The meaning of genetic research results: reflections from individuals with and without a known genetic disorder

J Empir Res Hum Res Ethics. 2011 Dec;6(4):30-40. doi: 10.1525/jer.2011.6.4.30.


In the debate about whether to return individual genetic results to research participants, consideration of the nature of results has taken precedence over contextual factors associated with different study designs and populations. We conducted in-depth interviews with 24 individuals who participated in a genotype-driven study of cystic fibrosis: 9 of the individuals had cystic fibrosis, 15 had participated as healthy volunteers, and all had gene variants of interest to the researchers. These interviews revealed that the two groups had different ideas about the meaningfulness of genetic results. Our findings point to the importance of understanding research context, such as participants' relationship with the researcher and whether they have the disease condition under study, when considering whether to return individual results.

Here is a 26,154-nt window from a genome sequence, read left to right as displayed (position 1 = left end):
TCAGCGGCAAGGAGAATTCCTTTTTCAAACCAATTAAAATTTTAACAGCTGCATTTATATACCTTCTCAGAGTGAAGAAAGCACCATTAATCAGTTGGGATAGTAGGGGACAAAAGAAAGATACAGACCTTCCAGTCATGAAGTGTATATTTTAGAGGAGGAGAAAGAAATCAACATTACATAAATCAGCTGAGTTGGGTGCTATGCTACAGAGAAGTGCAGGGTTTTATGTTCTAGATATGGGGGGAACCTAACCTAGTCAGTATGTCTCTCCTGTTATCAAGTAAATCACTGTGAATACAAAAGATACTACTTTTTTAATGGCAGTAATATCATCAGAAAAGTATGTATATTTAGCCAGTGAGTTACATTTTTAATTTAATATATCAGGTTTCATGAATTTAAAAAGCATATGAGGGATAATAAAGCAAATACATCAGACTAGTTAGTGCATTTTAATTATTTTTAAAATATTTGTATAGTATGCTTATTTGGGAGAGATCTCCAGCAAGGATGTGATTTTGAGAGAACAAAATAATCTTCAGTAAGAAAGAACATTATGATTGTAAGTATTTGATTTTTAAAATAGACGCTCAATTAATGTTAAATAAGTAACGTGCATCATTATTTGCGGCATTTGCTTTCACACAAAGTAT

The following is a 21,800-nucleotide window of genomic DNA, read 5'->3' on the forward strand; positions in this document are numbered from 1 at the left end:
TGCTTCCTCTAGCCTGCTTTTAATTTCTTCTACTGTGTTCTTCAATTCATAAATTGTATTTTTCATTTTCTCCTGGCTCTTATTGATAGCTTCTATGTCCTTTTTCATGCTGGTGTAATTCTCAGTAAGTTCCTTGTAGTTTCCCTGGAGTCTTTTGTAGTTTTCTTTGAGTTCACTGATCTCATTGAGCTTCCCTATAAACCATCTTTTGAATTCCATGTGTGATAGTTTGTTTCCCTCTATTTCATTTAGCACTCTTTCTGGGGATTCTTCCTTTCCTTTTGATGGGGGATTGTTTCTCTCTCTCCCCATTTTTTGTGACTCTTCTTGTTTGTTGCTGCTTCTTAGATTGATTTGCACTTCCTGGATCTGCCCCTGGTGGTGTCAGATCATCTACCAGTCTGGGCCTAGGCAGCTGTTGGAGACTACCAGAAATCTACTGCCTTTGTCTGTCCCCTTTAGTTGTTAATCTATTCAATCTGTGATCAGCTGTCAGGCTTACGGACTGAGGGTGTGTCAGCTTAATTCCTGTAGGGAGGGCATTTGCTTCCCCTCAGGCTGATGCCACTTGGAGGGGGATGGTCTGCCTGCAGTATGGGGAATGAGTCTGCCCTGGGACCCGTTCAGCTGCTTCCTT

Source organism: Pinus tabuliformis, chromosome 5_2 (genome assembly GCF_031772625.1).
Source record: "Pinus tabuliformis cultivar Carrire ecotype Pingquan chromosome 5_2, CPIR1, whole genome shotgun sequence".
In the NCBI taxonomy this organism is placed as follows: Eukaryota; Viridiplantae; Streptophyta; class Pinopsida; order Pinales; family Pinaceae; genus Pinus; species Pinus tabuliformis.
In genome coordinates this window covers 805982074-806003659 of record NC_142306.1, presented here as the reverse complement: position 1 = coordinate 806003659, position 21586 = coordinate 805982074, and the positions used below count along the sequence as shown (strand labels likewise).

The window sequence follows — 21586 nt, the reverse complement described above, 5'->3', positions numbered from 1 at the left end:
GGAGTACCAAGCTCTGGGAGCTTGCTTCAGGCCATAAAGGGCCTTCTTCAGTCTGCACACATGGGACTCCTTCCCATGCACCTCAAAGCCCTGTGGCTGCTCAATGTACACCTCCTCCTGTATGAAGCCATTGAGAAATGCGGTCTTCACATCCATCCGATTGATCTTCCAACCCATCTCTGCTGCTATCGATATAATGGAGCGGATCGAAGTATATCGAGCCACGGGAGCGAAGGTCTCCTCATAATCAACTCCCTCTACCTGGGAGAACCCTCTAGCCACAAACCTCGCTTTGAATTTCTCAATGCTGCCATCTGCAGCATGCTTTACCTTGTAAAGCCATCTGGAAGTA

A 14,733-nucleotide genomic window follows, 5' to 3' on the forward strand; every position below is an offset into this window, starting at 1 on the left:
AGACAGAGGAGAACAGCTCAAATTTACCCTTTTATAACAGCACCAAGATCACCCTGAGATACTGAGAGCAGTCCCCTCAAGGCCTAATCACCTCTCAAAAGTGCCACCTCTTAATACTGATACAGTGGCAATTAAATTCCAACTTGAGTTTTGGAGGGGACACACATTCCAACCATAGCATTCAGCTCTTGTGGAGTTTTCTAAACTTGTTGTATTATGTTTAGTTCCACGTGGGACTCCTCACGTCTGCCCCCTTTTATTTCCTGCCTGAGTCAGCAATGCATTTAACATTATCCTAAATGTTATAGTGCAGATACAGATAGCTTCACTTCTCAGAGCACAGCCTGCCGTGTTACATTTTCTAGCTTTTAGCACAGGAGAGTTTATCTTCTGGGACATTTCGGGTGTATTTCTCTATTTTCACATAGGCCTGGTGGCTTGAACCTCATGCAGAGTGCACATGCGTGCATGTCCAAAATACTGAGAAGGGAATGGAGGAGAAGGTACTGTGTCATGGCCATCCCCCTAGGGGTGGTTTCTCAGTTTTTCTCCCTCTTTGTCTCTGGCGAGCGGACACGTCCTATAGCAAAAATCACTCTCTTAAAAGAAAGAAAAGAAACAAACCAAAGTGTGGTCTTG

Publication types

  • Research Support, N.I.H., Extramural

MeSH terms

  • Adult
  • Comprehension*
  • Cystic Fibrosis / epidemiology
  • Cystic Fibrosis / genetics*
  • Disclosure / ethics*
  • Genetic Research / ethics*
  • Genetic Variation
  • Genotype
  • Health Knowledge, Attitudes, Practice*
  • Humans
  • Interpersonal Relations
  • Interviews as Topic
  • Middle Aged
  • Reference Values
  • Research Subjects*
  • Young Adult